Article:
Saturday, March 7, 2015

Standard Toy Soldier Poses: The Tommy Gunner

Those of us of a certain age remember a frequent item in adventure movies and TV shows. Be it a gangster flick like "The Untouchables" or a World War II movie, the Thompson submachine gun was there. The iconic weapon spurted out long bursts of .45 caliber ammunition. It could cut down gangsters, bootleggers, German soldiers and Japanese marines.

Submachine guns were devised for use in trench warfare. They were intended to be a "trench broom", sweeping away enemy defenders. In fact, the first real workout for the submachine gun was by American gangsters. The fast-firing weapons were popular with bootleggers, racketeers and bank robbers of the 1920s and 1930s. Gunmen like John Dillinger were among the first to use submachine guns against armed adversaries.

The Thompson submachine gun was an American invention. It was first supplied to US Marines and sold to the British Army. Germany developed several submachine guns such as the Erma and Bergmann. They settled on the MP38 and MP40 weapons. These were cheaply made, using mostly stamped-metal parts. The United States produced its own cheap all-metal submachine gun, the M3 "Grease gun" in 1942. Britain developed the cheaply-made Sten Gun. Russia’s equivalent was the Ppsh "burp gun".

The submachine gun is an automatic weapon, magazine fed, that fires pistol ammunition. American weapons favored the .45 caliber. British and Western European submachine guns tended more toward 9mm. The advantage was the amount of firepower these weapons produced. What they had in volume of fire, they lacked in rage and breaking power.*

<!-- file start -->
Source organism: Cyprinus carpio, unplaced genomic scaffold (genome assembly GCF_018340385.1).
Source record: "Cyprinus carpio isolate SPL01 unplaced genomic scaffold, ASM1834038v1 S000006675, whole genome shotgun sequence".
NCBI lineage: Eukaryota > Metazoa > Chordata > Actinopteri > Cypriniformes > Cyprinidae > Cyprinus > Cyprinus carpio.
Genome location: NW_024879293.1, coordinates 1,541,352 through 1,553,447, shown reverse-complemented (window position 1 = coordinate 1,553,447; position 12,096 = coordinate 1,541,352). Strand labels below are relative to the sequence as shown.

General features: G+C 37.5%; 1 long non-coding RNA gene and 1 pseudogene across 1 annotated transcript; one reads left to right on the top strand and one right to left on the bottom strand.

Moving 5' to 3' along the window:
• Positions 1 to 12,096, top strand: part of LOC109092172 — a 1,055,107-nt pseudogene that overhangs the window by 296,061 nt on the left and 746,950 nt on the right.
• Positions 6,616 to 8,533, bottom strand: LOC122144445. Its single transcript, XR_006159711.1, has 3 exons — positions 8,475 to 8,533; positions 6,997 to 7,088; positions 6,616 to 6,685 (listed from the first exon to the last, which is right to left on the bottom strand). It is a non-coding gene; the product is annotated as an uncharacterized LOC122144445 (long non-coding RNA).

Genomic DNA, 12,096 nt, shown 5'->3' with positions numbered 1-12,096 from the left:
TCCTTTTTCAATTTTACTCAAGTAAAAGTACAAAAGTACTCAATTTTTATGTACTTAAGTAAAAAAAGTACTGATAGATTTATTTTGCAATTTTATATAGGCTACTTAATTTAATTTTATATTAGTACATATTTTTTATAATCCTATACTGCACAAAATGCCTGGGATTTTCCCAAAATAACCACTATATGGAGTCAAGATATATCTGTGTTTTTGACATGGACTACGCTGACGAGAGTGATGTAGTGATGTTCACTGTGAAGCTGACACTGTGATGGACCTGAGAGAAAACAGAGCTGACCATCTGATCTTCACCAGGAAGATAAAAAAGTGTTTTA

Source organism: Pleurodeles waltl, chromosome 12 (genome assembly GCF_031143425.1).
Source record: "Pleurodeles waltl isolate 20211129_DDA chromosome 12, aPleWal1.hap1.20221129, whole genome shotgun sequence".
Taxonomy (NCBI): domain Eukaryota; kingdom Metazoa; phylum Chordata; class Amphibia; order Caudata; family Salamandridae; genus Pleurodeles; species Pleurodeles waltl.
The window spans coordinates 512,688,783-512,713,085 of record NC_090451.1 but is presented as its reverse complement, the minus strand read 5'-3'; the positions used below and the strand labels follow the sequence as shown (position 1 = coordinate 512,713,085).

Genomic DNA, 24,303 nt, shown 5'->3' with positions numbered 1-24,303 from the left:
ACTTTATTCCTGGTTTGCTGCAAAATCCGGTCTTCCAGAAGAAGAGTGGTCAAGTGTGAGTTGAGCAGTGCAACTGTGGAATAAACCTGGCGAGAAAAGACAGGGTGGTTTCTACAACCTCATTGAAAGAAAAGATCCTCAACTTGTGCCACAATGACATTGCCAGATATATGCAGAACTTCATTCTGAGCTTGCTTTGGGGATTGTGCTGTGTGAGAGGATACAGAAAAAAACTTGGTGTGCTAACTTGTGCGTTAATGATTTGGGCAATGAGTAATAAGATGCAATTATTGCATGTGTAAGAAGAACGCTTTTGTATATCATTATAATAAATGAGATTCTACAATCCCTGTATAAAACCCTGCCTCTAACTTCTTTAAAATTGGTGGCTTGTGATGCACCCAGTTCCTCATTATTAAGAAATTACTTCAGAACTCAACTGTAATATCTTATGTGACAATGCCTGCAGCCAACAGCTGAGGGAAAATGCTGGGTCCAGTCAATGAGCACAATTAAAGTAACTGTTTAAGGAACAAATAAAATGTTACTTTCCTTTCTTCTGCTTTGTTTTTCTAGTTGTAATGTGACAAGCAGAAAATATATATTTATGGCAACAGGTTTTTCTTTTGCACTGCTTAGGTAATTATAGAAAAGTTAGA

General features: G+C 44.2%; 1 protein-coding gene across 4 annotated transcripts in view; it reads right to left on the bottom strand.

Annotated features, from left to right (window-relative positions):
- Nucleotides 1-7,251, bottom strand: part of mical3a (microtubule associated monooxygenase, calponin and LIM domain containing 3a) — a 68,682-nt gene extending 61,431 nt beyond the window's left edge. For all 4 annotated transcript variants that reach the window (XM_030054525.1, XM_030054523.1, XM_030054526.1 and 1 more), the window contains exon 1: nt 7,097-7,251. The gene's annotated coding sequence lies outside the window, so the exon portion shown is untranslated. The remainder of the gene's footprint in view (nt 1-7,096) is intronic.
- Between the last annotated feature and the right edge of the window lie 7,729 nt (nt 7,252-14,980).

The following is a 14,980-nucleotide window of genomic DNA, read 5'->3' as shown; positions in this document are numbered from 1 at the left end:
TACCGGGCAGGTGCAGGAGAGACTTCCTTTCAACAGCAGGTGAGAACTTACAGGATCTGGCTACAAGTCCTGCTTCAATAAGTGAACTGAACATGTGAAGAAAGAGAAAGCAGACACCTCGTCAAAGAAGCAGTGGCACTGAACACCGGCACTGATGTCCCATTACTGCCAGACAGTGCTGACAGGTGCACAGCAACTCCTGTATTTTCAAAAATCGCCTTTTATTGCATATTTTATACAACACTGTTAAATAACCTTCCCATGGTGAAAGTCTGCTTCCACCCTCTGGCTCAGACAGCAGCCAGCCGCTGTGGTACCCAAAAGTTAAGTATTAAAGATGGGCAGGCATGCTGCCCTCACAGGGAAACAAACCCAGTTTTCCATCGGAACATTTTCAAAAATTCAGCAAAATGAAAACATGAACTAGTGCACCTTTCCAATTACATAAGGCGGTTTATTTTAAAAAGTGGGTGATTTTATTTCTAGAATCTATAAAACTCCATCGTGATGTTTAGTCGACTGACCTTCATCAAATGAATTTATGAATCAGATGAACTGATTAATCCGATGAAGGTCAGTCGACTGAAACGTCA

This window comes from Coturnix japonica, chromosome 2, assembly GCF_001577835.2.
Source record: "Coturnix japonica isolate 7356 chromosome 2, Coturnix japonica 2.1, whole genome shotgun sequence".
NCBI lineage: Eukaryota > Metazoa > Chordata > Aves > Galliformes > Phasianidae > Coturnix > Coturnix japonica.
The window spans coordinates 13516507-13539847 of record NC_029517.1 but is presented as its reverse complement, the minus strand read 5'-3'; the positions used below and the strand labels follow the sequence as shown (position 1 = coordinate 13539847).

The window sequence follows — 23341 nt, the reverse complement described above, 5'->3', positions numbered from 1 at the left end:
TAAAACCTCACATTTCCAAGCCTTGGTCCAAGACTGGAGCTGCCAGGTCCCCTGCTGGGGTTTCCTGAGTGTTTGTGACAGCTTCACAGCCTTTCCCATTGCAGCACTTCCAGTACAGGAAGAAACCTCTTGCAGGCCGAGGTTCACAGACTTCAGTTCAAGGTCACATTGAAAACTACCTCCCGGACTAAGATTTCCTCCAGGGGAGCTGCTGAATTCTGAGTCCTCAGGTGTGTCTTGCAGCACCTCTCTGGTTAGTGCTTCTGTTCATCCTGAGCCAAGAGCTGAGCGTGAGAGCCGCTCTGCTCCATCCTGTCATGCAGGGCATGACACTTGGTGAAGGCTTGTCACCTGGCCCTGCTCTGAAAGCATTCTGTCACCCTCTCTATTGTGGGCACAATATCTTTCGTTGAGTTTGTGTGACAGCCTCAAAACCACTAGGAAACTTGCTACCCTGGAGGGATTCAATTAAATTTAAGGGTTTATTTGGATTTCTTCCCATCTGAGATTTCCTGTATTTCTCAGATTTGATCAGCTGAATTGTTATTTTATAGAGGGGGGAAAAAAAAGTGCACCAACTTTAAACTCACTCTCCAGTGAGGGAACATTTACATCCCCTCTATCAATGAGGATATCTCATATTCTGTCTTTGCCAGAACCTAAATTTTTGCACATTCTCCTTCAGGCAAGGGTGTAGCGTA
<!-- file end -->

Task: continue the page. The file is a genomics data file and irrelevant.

In World War II, submachine guns were generally issued to NCOs, especially Squad leaders, paratroopers and crews of tanks. They were popular in house-to-house and jungle fighting. With the advent of assault rifles, submachine guns were less common. Today, they are used mainly by law enforcement and security personnel. Their lack of penetrating power makes them ideal for use by police..

For boys in the old days, a Tommy gunner was a popular figure. He had a lot of firepower and he looked cool. Weapons such as the M16 and AK47 with their capacity for semi-automatic and full automatic fire have made submachine guns obsolete except for special situations.

You can learn more of light automatic weapons here:


* It must be noted that Clyde Barrow of Bonnie and Clyde, and Frank Hamer, the man who ended his crime spree, both favored the Browning Automatic Rifle over submachine guns. The BAR fired rifle ammunition, which could penetrate walls and break the engine block of cars and trucks. It was more accurate and could do more damage at a much greater range than any submachine gun.

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